Sermon preached at Trinity Church, Newport, RI, Sunday January 21, 2018

The Reverend Alan Neale, “Repent – it’s never too late”


Yesterday afternoon I sat by the bedside of Father Paul Koumrian, Paul as you know is dying and very close to the end. We talked and Paul was funny, acerbic and wise. He asked, as is his character, about my concerns. “Oh, I just don’t see a sermon for tomorrow.” With great vigor and conviction Paul commented, “Be evangelical” and so in his honor I preach this sermon and you cannot be more evangelical than to preach “repentance.”

Mark 1:14 “Repent…” (Message Translation “Change your life”, Neale translation “Change your mind”).

The Greek word for repent is metanoia – “an Ancient Greek word (μετάνοια) meaning “changing one’s mind”, it refers to… the process of experiencing a psychotic “breakdown” and subsequent, positive psychological re-building or “healing”.

This repentance business is not easy but it seems to lead inevitably to re-building and healing – the “mending of nets” so beautifully referred to in today’s Gospel.

I believe that the mission of the Gospel is not just to reach out but also to reach in; I believe that the mission of the Gospel is not just to increase numbers but to increase depth; I believe that the mission of the Gospel leads us not only to treasure the ancient but also to celebrate the spontaneous. I believe this is what the heady call to “repentance” is all about… that there is no one around us, there is nothing within us, there is no situation that besets us to which we say these awful, awful words “Well, this can never change.”

Poor Jonah – I really love this man – poor Jonah battled with the vocation to repentance.

To begin with, he is resolute, he will not repent… though God may call me, though sailors may perish I will be resolute to resist God’s call. At last he succumbs to God’s call – “the word of the Lord came to Jonah a second time… and so Jonah set out.” But then all hell breaks out within his soul as he observes with bitter irony that the people of Nineveh repent and that, blasphemy of blasphemy, torture of torture, God himself repents and changes his mind!

In opposition to Jonah, contrary to his example, I read with joy of the readiness of Simon and Andrew, of James and John to lay loose of their talents, their trades. They indeed repent (turn around) and follow with unbridled joy and faith their newly discovered Friend – Lord – Savior. This is how I want to be… ready to repent, in the words of our Collect for the day “to answer readily the call of our Lord Jesus Christ.”

These men were ready to lay loose not only of their trades but also of the image that went with those trades… they were ready to repent and turn around. Maybe sometimes we become captivated by the images we carry of ourselves… so captivated that without a readiness to repent we become immobile, stolid and quite unremarkable.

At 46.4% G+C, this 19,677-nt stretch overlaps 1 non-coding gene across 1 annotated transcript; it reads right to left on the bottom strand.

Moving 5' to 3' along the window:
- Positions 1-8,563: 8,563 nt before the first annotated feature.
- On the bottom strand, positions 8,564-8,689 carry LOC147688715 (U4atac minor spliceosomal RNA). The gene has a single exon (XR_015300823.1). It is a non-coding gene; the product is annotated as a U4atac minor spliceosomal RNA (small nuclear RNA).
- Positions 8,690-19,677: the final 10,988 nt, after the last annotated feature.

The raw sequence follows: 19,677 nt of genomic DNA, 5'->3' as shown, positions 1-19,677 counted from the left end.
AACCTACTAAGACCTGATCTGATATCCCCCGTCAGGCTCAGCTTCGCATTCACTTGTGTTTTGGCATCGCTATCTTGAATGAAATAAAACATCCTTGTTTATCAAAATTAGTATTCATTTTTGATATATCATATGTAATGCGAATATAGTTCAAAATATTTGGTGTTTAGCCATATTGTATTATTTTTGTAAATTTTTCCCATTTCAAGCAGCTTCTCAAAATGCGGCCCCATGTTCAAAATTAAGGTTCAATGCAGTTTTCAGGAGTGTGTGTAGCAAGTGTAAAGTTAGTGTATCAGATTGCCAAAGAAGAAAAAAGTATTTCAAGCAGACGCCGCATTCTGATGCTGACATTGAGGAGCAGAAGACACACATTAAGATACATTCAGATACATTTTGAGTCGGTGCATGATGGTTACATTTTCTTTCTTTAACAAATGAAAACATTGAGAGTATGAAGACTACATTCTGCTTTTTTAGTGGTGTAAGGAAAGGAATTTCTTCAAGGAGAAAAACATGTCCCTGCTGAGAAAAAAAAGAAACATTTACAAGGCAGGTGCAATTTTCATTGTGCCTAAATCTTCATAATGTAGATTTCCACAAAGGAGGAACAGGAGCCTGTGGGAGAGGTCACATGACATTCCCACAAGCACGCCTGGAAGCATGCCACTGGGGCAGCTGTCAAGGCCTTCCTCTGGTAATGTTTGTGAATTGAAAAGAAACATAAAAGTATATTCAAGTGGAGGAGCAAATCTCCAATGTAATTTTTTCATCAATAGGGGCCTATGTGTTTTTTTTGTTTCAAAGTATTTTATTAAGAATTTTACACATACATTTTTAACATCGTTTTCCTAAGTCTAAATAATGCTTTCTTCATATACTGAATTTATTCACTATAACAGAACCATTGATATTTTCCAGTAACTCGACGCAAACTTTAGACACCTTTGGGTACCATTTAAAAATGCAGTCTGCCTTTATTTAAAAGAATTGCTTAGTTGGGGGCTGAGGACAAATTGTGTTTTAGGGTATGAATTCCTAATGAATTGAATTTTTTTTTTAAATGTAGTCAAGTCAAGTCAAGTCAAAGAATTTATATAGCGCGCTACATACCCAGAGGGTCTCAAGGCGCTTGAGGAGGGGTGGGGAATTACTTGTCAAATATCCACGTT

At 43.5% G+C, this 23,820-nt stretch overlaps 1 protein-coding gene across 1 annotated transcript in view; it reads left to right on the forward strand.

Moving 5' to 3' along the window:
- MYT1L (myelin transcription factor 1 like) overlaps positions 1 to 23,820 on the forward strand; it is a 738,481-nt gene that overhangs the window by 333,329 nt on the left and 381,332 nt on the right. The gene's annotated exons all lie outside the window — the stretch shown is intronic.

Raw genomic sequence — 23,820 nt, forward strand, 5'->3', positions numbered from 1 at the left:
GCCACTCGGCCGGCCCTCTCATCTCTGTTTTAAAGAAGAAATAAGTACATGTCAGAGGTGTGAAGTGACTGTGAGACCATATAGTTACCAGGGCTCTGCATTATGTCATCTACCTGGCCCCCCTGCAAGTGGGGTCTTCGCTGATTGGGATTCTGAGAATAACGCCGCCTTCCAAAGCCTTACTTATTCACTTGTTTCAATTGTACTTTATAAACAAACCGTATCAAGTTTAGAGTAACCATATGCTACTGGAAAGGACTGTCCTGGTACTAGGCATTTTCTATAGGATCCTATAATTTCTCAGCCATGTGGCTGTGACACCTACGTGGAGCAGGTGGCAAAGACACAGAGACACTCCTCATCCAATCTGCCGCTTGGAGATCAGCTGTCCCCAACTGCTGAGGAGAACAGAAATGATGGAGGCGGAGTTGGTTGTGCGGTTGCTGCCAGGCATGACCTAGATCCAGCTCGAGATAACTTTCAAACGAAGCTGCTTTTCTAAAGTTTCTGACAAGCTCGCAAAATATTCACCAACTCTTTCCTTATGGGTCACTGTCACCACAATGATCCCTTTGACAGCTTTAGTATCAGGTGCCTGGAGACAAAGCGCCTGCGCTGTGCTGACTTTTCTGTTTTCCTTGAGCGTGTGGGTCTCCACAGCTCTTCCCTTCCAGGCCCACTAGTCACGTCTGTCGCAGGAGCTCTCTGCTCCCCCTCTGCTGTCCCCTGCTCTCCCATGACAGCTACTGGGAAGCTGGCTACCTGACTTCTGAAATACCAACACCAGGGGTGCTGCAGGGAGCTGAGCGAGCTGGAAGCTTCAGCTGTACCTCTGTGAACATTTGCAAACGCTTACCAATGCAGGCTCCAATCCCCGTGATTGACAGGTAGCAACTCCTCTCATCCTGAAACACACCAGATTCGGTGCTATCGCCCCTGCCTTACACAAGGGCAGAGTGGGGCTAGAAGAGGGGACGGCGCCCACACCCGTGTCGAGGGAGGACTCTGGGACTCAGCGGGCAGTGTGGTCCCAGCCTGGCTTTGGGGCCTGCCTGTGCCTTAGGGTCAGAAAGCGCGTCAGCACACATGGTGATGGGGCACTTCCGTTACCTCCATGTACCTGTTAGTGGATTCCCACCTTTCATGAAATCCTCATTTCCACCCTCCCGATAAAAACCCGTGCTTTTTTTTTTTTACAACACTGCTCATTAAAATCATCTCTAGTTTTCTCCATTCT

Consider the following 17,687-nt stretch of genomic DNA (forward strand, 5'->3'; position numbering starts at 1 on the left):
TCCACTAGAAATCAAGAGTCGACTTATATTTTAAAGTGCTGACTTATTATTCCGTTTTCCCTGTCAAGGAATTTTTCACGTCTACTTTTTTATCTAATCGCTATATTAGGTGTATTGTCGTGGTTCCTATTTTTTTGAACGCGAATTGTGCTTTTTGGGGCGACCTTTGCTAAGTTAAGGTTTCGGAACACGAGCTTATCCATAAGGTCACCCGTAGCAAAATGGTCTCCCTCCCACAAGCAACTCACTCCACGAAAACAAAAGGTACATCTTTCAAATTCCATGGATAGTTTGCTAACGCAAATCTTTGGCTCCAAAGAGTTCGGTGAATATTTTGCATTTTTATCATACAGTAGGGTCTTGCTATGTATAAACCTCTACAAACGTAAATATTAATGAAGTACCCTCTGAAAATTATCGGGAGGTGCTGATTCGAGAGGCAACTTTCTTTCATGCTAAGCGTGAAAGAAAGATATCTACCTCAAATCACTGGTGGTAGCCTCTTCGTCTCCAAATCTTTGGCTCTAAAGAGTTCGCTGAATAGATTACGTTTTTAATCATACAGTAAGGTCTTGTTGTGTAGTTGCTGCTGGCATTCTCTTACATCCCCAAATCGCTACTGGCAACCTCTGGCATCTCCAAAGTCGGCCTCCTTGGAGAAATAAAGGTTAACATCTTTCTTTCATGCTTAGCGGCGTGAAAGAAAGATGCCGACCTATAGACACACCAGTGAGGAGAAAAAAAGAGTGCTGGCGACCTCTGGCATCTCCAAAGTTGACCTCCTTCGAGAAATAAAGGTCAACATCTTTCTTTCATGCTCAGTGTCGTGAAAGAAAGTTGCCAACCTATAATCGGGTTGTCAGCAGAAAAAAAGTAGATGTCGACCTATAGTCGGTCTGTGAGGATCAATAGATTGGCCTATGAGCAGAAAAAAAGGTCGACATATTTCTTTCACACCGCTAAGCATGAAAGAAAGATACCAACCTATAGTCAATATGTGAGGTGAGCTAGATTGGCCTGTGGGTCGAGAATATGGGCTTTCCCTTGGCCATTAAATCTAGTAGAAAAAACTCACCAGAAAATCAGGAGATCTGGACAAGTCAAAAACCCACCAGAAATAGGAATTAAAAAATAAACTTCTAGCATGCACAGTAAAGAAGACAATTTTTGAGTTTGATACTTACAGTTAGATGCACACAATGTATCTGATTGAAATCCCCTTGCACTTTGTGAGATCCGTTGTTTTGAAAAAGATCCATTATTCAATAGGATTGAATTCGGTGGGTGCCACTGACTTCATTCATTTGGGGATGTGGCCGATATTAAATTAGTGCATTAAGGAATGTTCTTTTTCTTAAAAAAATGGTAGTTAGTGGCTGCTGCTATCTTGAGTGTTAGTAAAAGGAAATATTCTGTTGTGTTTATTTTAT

In a few moments Lilly James Anthony will be baptized; on her behalf parents and godparents commit her to a life of repentance. I have come to believe that there is nothing more holy, more healing, more empowering, more worthy than to entertain in one’s mind the constant possibility of repentance. This vocation to a life of repentance is not easy but it can be done – “I will, with God’s help”.

When Wendy and I returned from vacation on Friday night we were foolish enough to begin to watch the news channels report the grinding towards a government shutdown. We watched with strange seduction as members of our Senate discussed in cabal, in conference, in conversation as the hour of midnight drew near. I hesitate to comment on this at all but it’s blindingly obvious that without a readiness to repent shutdown is inevitable. And be assured, psychic shutdown (mine, yours) is inevitable without repentance. It is damnably true that if nothing changes… nothing changes.

It seems, as if, to make reference to “repentance” is tantamount to political weakness, of feebleness of mind and principle and yet… and yet… unless there be some readiness to adopt with grace a position, an attitude of repentance (of mind changing)… nothing changes.

Friends, there is no final word about us that we should ever utter; there is no final word about others that we should ever utter. By the grace of God, in the economy of God, in the hands of God everything, everyone carries the potential for repentance, for change, for renewal.

To repent is not a sign of facile indifference, to repent does not signify a feeble will – to repent is to follow in the steps of the divine for “God changed his mind about the calamity that he said he would bring upon them.”

I ask myself, and I ask, you… am I, are you, ready to repent and return to the Lord… holding lightly all relationships, all vocations, all treasures and all possessions… am I ready not just now but constantly to repent and return to the Lord?

As our Collect wisely prays, “Lord, give us grace….” Amen.


To listen to the Audio version, or for more information please visit: Repent – it’s never too late